Speed of callousness


The horrifying speeding accident in which budding engineer Siddharth Sharma was run over by a juvenile racing into the night in his father’s Merc has yet again raised the question of underage drivers driving high-end luxury cars at speeds upwards of 180 kmph, killing people and violating road safety norms with impunity. Shalini Saksena and Sangeeta Yadav talk to experts to make some sense of the insanity raining on Delhi’s roads

Last year, Delhi Traffic Police issued 1,491 challans against minors till August 31. This figure stood at 104 in 2014 for the same period. In other words, underage driving by youngsters below 18 has increased 14 times! On the whole, 8,623 accidents took place in Delhi in 2014 out of which 1,671 victims died whereas in 2015, in 8,085 accidents there were 1,622 fatalities.

What is worrying is that these minors are not just untrained and without a driving licence, they also are happy speedsters, parking nightmares and leaders of traffic jams. Top this with the very alarming and growing trend of underage children driving to school themselves and you have a Capital where life is at ransom Be it a car, a bike or a scooty, underage drivers are at the wheels. With no sense of danger or responsibility, there is hardly anything that can stop them from riding away with someone else’s life — a case in point being the recent mowing down of Siddharth Sharma by a 17-year-old speed monster kid of a rich and irresponsible father.

Dr Neelima Chakraborty, senior principal scientist at Central Road Research Institute (CRRI), recently  presented a research paper on psycho-physical limitations to talk about the phenomenon of children below 20 years of age facing problems in judging the speed at which the car should be driven and how much distance one should maintain.

“Even after the age of 18, a child’s psychophysical attributes are not fully developed due to which he or she is unable to figure out the right distance and speed to drive. This is a very critical phase for children and requires a lot of training in driving two and four wheelers, especially the hi-end super fast cars that claim to go from 0 to 96 km/hr in 3 seconds or less,” explains Chakraborty.

Moreover, the higher middle class lifestyle in Delhi is such that owning a car or a bike has become a necessity instead of a luxury. On an average, households have more than two cars for the family. As per a Delhi Traffic Police report, the total number of vehicle registered in Delhi in 2015 were 4,30,603.

Last year’s Investment and Credit Rating Agency (ICRA) ratings stated that the sale of luxury cars in India will see a 20 per cent rise by 2016 and treble from 33,000 a year to 1 lakh by 2020. In 2015, Audi sold 11,192 cars in India while Mercedes-Benz, the car Siddharth’s killer was driving that fatal night, registered the highest ever sale of 13,558 units from April 1, 2015 to March 31, 2016, marking a 21 per cent increase from last fiscal.

The Ministry of Road Transport and Highways’ data reveals that 1.62 lakh road accidents were caused by underage drivers and those without licences between 2012 and 2014. Out of these, 60,000 accidents were caused by minors.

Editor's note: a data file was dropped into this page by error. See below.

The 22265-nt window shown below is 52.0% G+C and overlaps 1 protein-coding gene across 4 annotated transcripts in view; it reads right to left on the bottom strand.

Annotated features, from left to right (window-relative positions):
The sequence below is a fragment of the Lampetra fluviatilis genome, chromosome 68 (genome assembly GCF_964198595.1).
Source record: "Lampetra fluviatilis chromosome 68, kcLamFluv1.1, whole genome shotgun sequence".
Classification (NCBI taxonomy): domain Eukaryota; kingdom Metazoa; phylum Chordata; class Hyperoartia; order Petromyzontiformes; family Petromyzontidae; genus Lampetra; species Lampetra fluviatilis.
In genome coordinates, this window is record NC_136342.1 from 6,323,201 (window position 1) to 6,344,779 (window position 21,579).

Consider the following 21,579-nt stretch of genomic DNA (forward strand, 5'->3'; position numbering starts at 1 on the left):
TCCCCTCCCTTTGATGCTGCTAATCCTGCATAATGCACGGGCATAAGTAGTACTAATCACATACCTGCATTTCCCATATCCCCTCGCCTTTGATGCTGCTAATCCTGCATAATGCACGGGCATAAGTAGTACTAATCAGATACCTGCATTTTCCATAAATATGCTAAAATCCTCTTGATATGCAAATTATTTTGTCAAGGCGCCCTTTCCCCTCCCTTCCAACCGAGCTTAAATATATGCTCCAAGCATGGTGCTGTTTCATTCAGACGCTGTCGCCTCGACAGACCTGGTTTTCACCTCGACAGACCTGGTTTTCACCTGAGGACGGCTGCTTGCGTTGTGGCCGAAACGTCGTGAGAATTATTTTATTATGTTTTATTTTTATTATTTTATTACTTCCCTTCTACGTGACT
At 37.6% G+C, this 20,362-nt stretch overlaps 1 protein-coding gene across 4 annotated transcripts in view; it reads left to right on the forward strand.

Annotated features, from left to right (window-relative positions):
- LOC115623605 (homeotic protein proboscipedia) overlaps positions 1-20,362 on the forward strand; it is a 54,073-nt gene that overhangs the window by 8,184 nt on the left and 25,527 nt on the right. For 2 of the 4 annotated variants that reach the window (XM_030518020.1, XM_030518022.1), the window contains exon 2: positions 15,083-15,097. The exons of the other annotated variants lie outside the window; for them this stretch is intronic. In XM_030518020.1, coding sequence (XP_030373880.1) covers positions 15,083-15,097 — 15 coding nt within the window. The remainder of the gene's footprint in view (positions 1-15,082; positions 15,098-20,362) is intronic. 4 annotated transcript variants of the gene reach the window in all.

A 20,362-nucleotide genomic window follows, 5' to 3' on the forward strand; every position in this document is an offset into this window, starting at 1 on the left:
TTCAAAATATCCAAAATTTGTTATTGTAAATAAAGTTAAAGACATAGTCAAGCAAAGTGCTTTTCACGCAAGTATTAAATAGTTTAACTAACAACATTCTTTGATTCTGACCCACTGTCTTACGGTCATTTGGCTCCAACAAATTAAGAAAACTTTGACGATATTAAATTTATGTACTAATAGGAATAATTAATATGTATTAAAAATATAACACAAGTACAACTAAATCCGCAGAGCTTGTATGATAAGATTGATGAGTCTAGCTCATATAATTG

But Sharad Agarwal, Joint Commissioner of Police (Traffic), claims that the fatal accidents in Delhi have come down in the last seven years.

“Though there are no records of fatal accidents that have taken place through luxury cars but overall, the number in Delhi has come down. Since 2010, there’s been a decline in fatal accidents on Delhi’s roads. In 2015, the total number of road fatalities was the lowest in 25 years after 1990,” Agarwal tells you, adding that the credit goes to the precautionary measures taken by Delhi Police through regulation, awareness campaigns, enforcement and road engineering measures. But he conceded that there was a need for multi-pronged strategy to reduce the number of fatal accidents in Delhi, especially in case of serial offenders.

It the case of 34-year-old Siddharth Sharma, who was run over by a juvenile racing a Mercedes at Civil Lines in Delhi, the minor and his father were cautioned many times for breaking traffic rules previously.

“The first time, the offender has some fear about violating road norms but when he commits the same offence the second and third time, he becomes fearless of the law. On their first offence itself, the parents and enforcement authority should be so stringent with punishment that they become conscious. There should be dedicated guidelines to deal with underage driving accidents,” Chakraborty says.

Under the law, repeat offenders face cancellation of licence but, Agarwal says that most of the time this does not happen, thanks to clauses which say that you can only seize the licence if the offence has happened between one or three years of the first offence.

“We’ve started seizing the licence of drunk drivers, speeders and red light jumpers. That has a bigger impact than merely fining them. Once you seize the licence, they are grounded. We need to think of these kinds of measures,” Agarwal insists.

Sadly, however, India doesn’t have a comprehensive law for road safety, making enforcement of road safety practices nearly impossible. The Motor Vehicles Act, 1988 does lacks a comprehensive framework for road safety. The big step would be, experts say, to pass the Road Transport and Safety Bill, 2015, which is pending in Parliament.

“The present Motor Vehicle Act has lost its relevance. It doesn’t talk about the safety part. The fine is still Rs100 to Rs1,000 which is peanuts in this age. To discourage people from violating traffic rules, the law needs to be spruced up with stricter prosecution provision for offenders. Pre-licencing training is missing in India. Another issue is if the traffic officers seize the licence of offender in certain offences, he or she gets it from other State’s Regional Transport Office (RTO). All this needs to be urgently addressed,” Agarwal feels.